Editor's Note: Rejuvenice, 8846 S. Eastern Ave., Suite 105, was closed Oct. 27 by state officials after a Division of Industrial Relations Workers Compensation investigation revealed it does not have an active workers' compensation policy. The investigation was prompted by the death of Chelsea Ake-Salvacion, 24, who died while using a cryotherapy machine. Her body was found at Rejuvenice on Oct. 20, two days before this story appeared in the Oct. 22 edition of View Neighborhood Newspapers. Due to the View's publication schedule, the issue already had been printed at the time of Ake-Salvacion's death.
Spending a few minutes inside a chamber cooled to 150 degrees below zero via liquid nitrogen made Robert Takayama's day.
"I feel great; now I'm going to work," Takayama said Oct. 2 after his cryotherapy session at Rejuvenice, which opened in July in Henderson at 8846 S. Eastern Ave., Suite 105. "I train a lot, I do yoga a lot, and I have injuries from golf — shoulder and elbow — and this helps tremendously. It's better than the ice baths, and I don't think you can get it (an ice bath) as cold as this."
A Rejuvenice location also opened in January in the Summerlin area at 8751 W. Charleston Blvd., Suite 130, said Kami Rahbaran, the company's vice president of operations. A third site was set to open at the end of October at 6375 S. Rainbow Blvd., and a fourth is planned at 4305 Dean Martin Drive, Suite 140, slated to open in mid-November.
Cryotherapy is said to aid in the healing of tissue, improve blood circulation, fight aging and boost serotonin, metabolism and the immune system.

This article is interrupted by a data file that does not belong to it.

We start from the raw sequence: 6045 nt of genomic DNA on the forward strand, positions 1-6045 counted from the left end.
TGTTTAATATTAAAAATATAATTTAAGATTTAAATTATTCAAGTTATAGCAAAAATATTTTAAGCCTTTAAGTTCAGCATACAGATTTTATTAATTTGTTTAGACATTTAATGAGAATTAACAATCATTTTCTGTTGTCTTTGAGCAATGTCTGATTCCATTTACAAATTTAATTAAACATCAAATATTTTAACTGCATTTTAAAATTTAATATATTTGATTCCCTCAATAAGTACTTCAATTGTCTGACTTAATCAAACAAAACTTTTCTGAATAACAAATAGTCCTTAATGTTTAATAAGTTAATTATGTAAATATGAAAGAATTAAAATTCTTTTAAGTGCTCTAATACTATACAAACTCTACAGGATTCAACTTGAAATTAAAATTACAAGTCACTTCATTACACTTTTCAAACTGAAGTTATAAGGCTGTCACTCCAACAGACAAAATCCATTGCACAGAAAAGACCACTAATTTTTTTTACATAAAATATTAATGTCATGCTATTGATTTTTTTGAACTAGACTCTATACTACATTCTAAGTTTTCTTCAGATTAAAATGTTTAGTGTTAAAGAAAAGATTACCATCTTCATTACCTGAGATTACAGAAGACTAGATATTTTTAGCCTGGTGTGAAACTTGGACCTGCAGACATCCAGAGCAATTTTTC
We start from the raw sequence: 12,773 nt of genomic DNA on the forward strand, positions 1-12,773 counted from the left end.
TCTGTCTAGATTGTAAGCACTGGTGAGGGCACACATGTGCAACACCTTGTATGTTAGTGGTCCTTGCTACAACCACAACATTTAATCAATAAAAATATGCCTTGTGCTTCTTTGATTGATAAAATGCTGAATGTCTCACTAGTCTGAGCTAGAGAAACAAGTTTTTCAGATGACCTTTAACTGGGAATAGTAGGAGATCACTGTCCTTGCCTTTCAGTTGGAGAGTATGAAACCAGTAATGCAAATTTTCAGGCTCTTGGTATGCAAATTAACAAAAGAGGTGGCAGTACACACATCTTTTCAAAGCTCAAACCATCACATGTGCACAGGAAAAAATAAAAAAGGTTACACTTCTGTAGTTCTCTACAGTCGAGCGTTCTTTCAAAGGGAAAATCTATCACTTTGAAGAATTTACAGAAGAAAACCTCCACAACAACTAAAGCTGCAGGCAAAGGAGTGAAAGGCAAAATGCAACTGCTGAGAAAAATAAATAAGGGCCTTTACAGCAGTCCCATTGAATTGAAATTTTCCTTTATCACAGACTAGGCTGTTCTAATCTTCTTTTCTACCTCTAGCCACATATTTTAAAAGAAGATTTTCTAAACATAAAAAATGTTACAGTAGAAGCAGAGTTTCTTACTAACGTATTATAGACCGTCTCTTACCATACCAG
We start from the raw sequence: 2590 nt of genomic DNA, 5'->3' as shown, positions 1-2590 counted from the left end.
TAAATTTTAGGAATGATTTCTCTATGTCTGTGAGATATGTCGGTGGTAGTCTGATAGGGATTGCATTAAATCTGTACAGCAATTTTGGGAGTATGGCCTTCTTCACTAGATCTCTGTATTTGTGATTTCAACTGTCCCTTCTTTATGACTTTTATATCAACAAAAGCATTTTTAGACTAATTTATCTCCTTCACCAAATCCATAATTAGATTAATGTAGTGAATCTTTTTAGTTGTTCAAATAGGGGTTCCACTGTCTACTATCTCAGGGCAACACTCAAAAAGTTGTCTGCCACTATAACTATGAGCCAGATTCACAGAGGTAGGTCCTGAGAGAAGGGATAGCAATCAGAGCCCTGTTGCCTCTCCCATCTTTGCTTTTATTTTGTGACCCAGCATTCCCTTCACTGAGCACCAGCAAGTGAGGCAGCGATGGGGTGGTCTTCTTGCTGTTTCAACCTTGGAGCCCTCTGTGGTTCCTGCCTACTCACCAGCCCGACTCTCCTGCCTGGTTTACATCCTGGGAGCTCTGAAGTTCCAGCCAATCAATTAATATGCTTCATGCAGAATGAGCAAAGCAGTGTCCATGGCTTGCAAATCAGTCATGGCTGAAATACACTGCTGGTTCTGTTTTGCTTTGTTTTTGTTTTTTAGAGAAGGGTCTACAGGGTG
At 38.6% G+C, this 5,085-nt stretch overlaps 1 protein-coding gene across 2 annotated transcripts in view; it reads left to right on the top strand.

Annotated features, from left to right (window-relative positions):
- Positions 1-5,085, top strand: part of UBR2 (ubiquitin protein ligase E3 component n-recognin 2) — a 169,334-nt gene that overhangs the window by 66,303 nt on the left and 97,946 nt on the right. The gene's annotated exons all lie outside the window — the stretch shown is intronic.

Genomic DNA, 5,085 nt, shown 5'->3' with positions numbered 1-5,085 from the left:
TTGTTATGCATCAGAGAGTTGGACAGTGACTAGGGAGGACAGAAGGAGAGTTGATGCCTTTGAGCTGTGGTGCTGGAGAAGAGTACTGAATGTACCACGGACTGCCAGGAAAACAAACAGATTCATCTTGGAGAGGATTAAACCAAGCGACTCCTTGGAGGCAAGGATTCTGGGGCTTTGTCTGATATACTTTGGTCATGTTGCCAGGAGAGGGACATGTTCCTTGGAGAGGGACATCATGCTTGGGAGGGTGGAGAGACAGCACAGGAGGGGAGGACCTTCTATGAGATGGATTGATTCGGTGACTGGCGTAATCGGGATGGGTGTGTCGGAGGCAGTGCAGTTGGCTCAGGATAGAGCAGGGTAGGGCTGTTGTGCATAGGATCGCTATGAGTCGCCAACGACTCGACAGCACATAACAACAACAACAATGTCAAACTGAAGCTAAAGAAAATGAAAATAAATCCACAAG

"It's a new technology in Vegas," Rahbaran said. "People are still very curious about it. I think it's a new trend right now, but I think it's going to be around for a long time."
Customer Denise Rapliano, a yoga instructor, was at the Henderson location Oct. 2 and said her chiropractor has recommended cryotherapy to reduce her inflammation after she fell and injured her sacrum.
"Because of that, I have bursitis in my hip," she said. "It's really difficult to ice your sacrum that deeply, so my doctor said to keep doing the cryotheraphy."
Rahbaran said he thinks the treatment will become increasingly recommended by physicians.
"Once it gets approved by the FDA, I think doctors will prescribe cryotherapy for their patients," Rahbaran said.
The Henderson site also offers hydrafacials and cryofacials. Hydrafacials last 25 minutes and help remove dead skin cells and dirt and nourish and protect the skin. The treatment involves cleansing and exfoliation, followed by an enzyme peel, said lead aesthetician Chelsea Ake.
"And then after that, it's the extractions; it's similar to microdermabrasion, but instead of crystals that exfoliate the skin, it's more of a suction machine. After that, we apply a serum that protects the outer layer of the skin and moisturizes it. We like to do the cryofacial afterward because it helps seal everything in."
Cyofacials last 10 minutes and chills the face using liquid nitrogen at a temperature of 130 below zero. It is said to reduce pore size, remove wrinkles, stimulate collagen production, improve skin elasticity and blood flow and brighten dark spots.
Cryotherapy costs $50, but customers can pay $250 per month for unlimited sessions. They can do the same for unlimited cryofacials or pay $35 for a single session. Hydrafacials cost $125.
The new Rejuvenice locations will offer the same services as the Summerlin and Henderson sites, as well as eyelash extensions, spray tanning and teeth whitening. Also, the Rainbow Boulevard location is slated to have a chiropractor on site, and a hair salon is planned at the Dean Martin Drive location.
— To reach Henderson View reporter Cassandra Keenan, email firstname.lastname@example.org or call 702-383-0278. Find her on Twitter: @CassandraKNews.